Finding ways to navigate an increasingly digitally complex research and publishing ecosystem can be a challenge, but it also presents a wonderful opportunity for those involved in scholarly communication to support new research practices now emerging. As we continue to embed ourselves more deeply in our specialist communities, how might publishers work alongside scholars to support this evolution and respond to needs emerging now and in the future?
Over the course of the past two years, across the Routledge Humanities, Media and the Arts portfolios we have been collaborating with colleagues from the National Humanities Alliance (US) to advocate for and support the work of humanities researchers and practitioners. This has resulted in a number of activities including: in-house talks and conference presentations, content marketing campaigns, a Publishing and Public Humanities working group and most recently, co-presenting an interactive mapping session at the only festival of persistent identifiers: PIDapalooza!
The innovative nature of publicly engaged work, driven, often, by co-equal partnership with community members and institutions, broadens the horizons and inclusivity of humanities knowledge. It also, however, creates certain challenges that make publication both more complex and more important. For instance:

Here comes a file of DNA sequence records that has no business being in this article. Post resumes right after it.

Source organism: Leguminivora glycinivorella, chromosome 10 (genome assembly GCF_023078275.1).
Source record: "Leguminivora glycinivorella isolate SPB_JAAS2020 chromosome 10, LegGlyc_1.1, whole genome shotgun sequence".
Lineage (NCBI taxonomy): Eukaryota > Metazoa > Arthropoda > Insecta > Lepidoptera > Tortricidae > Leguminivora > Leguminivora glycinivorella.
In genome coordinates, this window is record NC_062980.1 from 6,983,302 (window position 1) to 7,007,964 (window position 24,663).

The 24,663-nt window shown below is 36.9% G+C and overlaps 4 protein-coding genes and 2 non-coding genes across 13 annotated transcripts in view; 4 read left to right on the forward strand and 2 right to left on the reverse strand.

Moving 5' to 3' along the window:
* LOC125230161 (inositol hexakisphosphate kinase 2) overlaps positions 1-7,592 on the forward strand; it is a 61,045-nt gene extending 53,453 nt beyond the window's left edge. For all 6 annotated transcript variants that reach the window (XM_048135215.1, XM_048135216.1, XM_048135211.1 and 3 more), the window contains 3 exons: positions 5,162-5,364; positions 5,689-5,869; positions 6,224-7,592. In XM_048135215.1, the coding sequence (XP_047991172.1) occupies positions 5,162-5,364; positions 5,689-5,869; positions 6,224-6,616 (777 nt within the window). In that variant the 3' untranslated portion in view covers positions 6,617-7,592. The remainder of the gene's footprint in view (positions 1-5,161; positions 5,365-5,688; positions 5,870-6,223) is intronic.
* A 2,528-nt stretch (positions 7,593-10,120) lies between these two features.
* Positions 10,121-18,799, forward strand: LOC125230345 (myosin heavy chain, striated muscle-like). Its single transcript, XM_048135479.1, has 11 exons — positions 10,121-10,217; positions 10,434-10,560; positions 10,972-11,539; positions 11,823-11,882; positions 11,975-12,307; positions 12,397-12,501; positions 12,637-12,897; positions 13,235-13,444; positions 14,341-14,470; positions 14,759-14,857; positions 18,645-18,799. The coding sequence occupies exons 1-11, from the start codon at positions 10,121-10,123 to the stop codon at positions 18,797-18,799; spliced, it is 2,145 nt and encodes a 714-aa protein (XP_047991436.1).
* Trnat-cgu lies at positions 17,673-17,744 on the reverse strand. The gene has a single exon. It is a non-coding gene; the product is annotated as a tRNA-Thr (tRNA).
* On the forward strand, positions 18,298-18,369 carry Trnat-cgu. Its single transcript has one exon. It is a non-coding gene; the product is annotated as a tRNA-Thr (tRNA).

- How can publication express the different voices of partners and participants?
- How can publication expose the sometimes messy process of the project?
- What is the value of publication to project participants and stakeholders?
- How is the quality of engaged work evaluated? Who handles peer review?
- How can research evaluation systems better recognize and reward engaged scholarship?
In our working group we have explored these challenges and more to outline model practices associated with publishing publicly engaged scholarship in the humanities. As the digital platforms, workflows and processes of scholarly communication continue to evolve, capturing the methodologies and outcomes of engaged work in our publications can help build connections within and beyond research communities to address what matters, not just what counts.
I also recently joined a panel of scholarly communication specialists (Stephanie Dawson; ScienceOpen and Sara J Cohen; University of Michigan Press) discussing innovative forms of scholarly publishing at the NISO+ conference.
Our working group will convene a panel with Society executives and Library specialists at the SSP 43rd conference (Charting a New Course: from Chaos to Innovation) in May 2021 – embracing public humanities values by engaging with a wider audience of participants.
If you want to find out more about engaged work in the humanities, the challenges, opportunities and model practices for publication and continue the conversation – please join our group on Humanities Commons.